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Symbiartic

Symbiartic


The art of science and the science of art.
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Science-Art Scumble #25

The views expressed are those of the author and are not necessarily those of Scientific American.


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Welcome to this week’s round-up of science-art links. Let’s start off with this week’s selected images!

This week’s image is from artist Kaitlin Beckett, of the blog A Curious Bestiary

Katana Sharks © Kaitlin Beckett

Beckett recently re-posted her painting Katana Sharks and said,

Several weeks ago I was asked by the folks at PangeaSeed if I would be interested in donating a shark-themed artwork for an upcoming event, to raise awareness about the barbaric and cruel practise of shark fin harvesting.

…PangeaSeed is a Japan-based organisation, and following on from an exhibition of shark works in Tokyo earlier in the year, they are holding a second show

Kaitlin Beckett’s creations run the gamut from samurai sea-life to steampunk birds. It takes a modern understanding of animals to reflect on zoology and create the bizarre denizens of her Curious Bestiary, and Beckett’s a master at creating alternative species.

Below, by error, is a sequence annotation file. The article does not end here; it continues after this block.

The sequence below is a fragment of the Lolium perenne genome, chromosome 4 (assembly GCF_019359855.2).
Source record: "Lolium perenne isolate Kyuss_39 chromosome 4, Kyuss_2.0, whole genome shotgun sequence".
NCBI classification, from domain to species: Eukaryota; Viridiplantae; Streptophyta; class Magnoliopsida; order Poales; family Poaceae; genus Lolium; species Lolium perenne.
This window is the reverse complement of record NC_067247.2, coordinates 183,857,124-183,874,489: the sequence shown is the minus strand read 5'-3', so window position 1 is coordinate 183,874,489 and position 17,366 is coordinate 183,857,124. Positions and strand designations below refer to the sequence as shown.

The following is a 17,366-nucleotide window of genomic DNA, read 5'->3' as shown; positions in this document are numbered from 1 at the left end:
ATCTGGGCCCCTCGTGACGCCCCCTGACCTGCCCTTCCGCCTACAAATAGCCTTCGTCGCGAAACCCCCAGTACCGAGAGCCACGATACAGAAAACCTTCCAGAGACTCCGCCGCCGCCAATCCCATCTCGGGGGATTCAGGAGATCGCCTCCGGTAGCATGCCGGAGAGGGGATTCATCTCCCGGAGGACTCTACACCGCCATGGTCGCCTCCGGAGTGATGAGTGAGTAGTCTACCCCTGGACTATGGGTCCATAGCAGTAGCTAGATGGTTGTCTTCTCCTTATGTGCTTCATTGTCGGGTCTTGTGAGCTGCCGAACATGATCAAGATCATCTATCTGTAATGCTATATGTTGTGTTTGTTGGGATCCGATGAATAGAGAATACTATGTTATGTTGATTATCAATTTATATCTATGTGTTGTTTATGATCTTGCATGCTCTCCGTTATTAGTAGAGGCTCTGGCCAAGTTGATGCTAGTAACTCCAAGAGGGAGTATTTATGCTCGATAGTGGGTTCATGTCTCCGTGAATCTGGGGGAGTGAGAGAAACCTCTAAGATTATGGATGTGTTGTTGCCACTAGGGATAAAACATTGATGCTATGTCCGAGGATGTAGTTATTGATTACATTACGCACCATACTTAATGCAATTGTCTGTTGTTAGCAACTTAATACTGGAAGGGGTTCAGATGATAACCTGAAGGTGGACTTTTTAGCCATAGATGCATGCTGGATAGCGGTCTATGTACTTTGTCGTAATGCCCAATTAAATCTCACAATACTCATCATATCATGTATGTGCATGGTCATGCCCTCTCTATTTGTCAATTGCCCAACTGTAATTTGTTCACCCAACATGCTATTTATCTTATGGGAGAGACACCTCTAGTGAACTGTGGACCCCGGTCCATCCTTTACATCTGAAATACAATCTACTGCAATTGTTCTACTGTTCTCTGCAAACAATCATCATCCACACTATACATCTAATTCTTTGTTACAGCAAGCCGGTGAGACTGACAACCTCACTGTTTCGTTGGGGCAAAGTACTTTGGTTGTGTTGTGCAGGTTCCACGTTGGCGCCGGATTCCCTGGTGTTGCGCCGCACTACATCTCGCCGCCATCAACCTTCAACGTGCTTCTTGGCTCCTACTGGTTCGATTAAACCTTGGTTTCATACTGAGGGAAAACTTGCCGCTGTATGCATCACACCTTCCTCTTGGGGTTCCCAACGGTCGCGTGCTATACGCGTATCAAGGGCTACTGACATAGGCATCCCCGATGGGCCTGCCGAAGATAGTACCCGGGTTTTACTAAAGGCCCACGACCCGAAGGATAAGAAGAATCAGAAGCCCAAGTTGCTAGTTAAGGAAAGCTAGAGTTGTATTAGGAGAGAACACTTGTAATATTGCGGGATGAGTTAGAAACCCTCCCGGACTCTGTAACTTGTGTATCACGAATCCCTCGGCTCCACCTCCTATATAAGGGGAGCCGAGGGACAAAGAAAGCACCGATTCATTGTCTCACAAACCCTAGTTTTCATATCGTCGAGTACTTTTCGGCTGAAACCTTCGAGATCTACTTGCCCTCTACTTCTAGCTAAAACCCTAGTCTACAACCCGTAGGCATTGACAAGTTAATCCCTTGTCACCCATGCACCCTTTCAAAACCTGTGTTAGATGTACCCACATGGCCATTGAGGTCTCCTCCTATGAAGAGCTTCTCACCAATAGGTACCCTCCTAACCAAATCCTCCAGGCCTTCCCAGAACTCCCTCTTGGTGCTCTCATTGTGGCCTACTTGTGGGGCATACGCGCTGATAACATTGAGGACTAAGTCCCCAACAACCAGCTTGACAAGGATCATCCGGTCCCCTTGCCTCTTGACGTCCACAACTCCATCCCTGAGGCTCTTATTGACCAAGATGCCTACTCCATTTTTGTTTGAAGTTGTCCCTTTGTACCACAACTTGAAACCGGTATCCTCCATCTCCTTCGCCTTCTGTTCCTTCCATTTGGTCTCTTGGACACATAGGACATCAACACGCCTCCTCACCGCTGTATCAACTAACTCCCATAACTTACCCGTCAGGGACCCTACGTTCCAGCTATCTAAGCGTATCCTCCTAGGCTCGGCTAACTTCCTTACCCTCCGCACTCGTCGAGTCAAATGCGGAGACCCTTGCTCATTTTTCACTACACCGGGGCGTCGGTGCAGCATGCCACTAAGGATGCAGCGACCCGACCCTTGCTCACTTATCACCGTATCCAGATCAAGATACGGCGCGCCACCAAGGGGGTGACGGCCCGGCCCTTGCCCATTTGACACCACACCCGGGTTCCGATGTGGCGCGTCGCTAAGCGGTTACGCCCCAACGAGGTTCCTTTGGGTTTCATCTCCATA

Here’s another of Beckett’s marvels:

Fan Fish © Kaitlin Beckett

You can find Kaitlin Beckett’s Curious Bestiary at the following links:
A Curious Bestiary: art by Kaitlin Beckett

Curious Bestiary Blog

Online Store on RedBubblecheck out the amazing prints

@curiousbestiary on Twitter

Curious Bestiary on Facebook

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Now on to these week’s link round-up.

Tyrannical Time – Oddments & Curiosities.  New painting by Leah Palmer Preiss, painted on a watchface.

2B. 2B. 2B. – The Idee Blog.  Image search service Tineye (that I’ve mentioned before, here) reaches 2 billion images catalogued.

DeviantArt Staff picks: Astronauts – this appeared as a newsletter from DeviantArt of some of their favourite astronaut images.

The Creative Commons Licence as a “Revocable Covenant Not to Sue” – Compound Eye.

Music from the Mid-Atlantic Ridge: Björk - Geology in Art.

Win $3000 in our first information design competition – Information is Beautiful.

The Worth of an Albino Tree - Bill’s Studio.  Another stunning artwork by Bill Carman. Could a tree be an albino in its own non-melanin way?

Art, Science and the Historical Method – Philadelphia Area Centre for the History of Science (hat tip to Michael Barton)

With Friends at the Tualatin River National Wildlife Refuge – Exploring Portland’s Natural Wildlife Areas. Nothing more heart-warming than photos of a child holding a bug.

Nasutuceratops Finished - Andrey Atuchin Natural History Illustration. Nice painting of an unusual face.

The Cycle of Paleo-Art Mythology – ART Evolved.  Craig Dylke continues the discussion (war?) between paleo-art as small imbrella scientific illustration, or paleo-art as big umbrella encompassing all types of fantasy and science alike.